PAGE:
It was the incomparable Liz Lemon and Jack Donaghy who said it best: "graduate students are the worst." But perhaps that statement should come with a caveat: James Franco talking about graduate school is the worst. (Or maybe he's just the worst graduate student.) Because while many academic hopefuls pass through the hallowed halls of PhD and Masters programs, few really, truly look at the advantages and disadvantages of such advanced study. But fear not, kiddos. The perpetual student of all of the things and master of the selfie has some really groundbreaking and totally revolutionary thoughts on the pros and cons of graduate school.
In an exclusive for the New York Daily News, Franco's essay (one of several about the merits and detractions of grad schools) details the subtle, nuanced pros and cons of heading down that higher path, dissecting his myriad writing, directing, and art school programs in order to properly convey to all you bohemian artist types with tens of thousands of dollars to spare, just what you should expect.
The essay is, in a word, mind-blowing. Franco really digs into the heart of the matter, breaking down the intrinsic issues deep-seated in the heart of any and every program that people prior to this moment have been too scared to expose. For instance, did you know that writing programs are filled with people who've... paid money to be there? Next you'll be telling me that everyone in MENSA is a genius or something.
[M]ost of the students (if not on scholarship) are paying anywhere from $20,000 to $40,000 a year to learn a profession that isn't going to pay off soon, even if they do get a book deal right after school.
"The second thing to consider," Franco continues, busting down doors in his wake like a veritable Kool-Aid Man of education system in the process (oh yeah!), "is that writing is a solitary activity, so you shouldn't expect much collaboration with your peers."
In other news: don't expect it to be sunny on cloudy days.
And not to bring you down, but you grad students should be prepared to do this thing called homework.
After classes, students go home and write stories so they can bring them to class to be workshopped.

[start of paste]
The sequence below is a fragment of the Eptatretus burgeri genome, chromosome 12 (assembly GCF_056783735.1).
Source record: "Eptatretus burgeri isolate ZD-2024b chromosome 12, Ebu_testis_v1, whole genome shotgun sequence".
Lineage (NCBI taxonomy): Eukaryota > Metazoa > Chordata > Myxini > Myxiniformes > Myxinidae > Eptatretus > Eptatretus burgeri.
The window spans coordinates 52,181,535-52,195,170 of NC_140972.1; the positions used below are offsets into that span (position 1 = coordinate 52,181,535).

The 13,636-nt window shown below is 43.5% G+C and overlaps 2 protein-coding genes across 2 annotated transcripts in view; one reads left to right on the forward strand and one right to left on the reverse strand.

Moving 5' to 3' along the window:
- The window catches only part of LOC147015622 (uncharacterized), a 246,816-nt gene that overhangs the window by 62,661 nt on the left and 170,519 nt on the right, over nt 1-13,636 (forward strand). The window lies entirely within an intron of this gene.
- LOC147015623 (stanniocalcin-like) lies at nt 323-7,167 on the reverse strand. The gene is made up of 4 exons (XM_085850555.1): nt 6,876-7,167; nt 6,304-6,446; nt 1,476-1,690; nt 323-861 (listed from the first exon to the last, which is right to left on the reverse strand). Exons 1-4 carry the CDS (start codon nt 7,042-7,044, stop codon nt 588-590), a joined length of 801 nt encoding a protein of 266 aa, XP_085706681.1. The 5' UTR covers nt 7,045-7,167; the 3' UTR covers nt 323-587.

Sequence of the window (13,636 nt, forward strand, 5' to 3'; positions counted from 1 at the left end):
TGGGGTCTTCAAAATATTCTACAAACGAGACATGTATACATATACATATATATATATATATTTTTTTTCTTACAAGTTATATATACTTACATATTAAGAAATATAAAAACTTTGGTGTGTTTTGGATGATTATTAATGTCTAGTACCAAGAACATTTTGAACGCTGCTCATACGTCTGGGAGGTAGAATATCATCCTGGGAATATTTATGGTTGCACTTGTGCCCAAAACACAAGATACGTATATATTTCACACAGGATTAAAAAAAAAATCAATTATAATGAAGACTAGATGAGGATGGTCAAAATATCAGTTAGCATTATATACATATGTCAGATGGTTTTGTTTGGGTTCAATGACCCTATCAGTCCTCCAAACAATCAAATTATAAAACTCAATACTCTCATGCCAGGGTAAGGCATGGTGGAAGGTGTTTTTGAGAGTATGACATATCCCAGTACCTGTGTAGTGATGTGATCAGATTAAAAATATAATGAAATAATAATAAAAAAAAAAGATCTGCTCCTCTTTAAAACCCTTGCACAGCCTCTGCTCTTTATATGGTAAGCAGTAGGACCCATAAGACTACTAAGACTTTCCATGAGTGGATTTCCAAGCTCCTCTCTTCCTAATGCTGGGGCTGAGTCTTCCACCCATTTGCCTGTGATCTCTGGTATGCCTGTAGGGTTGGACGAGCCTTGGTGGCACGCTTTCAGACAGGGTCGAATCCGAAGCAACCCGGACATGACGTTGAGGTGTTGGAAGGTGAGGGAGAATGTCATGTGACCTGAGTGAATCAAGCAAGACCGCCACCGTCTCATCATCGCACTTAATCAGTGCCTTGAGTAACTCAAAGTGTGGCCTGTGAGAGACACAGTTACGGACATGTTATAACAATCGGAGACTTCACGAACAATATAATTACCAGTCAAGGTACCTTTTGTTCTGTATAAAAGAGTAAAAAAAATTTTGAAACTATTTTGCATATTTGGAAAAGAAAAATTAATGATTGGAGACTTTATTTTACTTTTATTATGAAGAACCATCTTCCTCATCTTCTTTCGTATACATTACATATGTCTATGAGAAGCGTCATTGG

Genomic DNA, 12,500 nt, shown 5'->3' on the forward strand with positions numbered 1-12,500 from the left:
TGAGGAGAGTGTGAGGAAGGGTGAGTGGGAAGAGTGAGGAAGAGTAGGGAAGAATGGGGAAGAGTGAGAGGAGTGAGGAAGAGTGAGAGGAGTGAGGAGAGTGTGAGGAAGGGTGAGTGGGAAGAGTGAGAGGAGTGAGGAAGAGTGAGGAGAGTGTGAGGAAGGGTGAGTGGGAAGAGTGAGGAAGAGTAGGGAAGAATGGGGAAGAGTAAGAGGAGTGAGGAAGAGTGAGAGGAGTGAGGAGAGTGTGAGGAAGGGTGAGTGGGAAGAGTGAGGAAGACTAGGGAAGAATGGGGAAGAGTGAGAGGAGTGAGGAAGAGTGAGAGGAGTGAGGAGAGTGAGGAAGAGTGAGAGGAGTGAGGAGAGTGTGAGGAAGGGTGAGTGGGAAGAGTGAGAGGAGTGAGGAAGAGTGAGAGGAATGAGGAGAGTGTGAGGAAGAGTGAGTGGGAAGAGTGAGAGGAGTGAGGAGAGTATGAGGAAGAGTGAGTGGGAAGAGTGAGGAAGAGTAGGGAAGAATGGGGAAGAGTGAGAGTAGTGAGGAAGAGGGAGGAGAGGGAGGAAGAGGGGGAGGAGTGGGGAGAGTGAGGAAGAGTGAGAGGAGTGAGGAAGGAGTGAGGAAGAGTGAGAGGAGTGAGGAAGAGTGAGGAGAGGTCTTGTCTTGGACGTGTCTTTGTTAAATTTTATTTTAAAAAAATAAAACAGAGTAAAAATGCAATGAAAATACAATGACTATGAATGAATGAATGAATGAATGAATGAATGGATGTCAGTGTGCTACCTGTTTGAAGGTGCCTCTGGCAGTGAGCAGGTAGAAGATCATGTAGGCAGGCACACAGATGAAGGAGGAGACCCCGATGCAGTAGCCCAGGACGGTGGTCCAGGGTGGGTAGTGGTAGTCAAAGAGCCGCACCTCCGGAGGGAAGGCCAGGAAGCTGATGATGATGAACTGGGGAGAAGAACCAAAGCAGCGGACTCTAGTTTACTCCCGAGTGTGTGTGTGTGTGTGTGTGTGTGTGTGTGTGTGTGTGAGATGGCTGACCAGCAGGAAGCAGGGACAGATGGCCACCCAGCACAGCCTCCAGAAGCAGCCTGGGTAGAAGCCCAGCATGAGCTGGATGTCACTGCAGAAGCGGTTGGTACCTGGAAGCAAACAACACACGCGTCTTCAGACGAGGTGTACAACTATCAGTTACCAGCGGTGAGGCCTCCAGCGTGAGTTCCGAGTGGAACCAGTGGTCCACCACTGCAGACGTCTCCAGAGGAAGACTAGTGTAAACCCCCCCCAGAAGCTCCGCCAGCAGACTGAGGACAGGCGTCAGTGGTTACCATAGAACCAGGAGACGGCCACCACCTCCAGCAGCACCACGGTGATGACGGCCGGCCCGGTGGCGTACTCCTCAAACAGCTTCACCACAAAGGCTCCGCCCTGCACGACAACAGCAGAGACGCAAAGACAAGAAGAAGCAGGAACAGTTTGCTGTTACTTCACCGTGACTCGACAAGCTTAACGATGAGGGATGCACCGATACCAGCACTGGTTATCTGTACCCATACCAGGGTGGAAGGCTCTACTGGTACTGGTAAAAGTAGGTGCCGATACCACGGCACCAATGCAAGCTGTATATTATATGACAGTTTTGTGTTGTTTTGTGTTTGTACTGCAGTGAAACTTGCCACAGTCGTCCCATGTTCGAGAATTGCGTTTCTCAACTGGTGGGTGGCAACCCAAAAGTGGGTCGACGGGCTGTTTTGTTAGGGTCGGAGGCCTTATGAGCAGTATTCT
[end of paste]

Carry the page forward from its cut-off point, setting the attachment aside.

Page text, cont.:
No way — really? And all this time I thought they went home, drank excessively while complaining about their elusive muse.
Filmmaking grad school, on the other hand, is a far more collabtorative environment because, get this, it takes more than one person to make a film. SAY WHAT?
Film programs, on the other hand, are collaborative: All students work on each other's films. ... This makes each person invested in his or her classmates’ work, unlike in writing programs, where the writer stands alone.
I also heard sometimes you'll have to interact with AC-TORS: James, is that true?
Other choice bits of advice include knowing that writing students "are weird," the professors in those programs are (get this) actual, professional writers which is SO CRAZY RIGHT?, and that art school is a lot like film school, only — spoiler alert — way "more subjective" because opinions on art are subjective! It's as if someone had wool over my eyes and now I can finally see. Some real game-changing stuff.
In the world of PhD vs. Masters' programs, Franco is pro-PhD all the way because the students are happier because "they know that they're superstars in their subject because they have been chosen over many others and are being supported by the school" and also their programs are usually funded (read: free or you get paid to go), which is so bizarre because you'd think not being in debt would be a total anxiety-bomb!
Now, with a advisory toolkit as impressive as this, one may think they needn't any more advice when it comes to graduate school or life in general, but we have a few (we simply can't help ourselves). So grab a pencil and jot this down: Sometimes the snow comes down in June. Sometimes the sun goes 'round the moon.
Oh, and always wear sunscreen.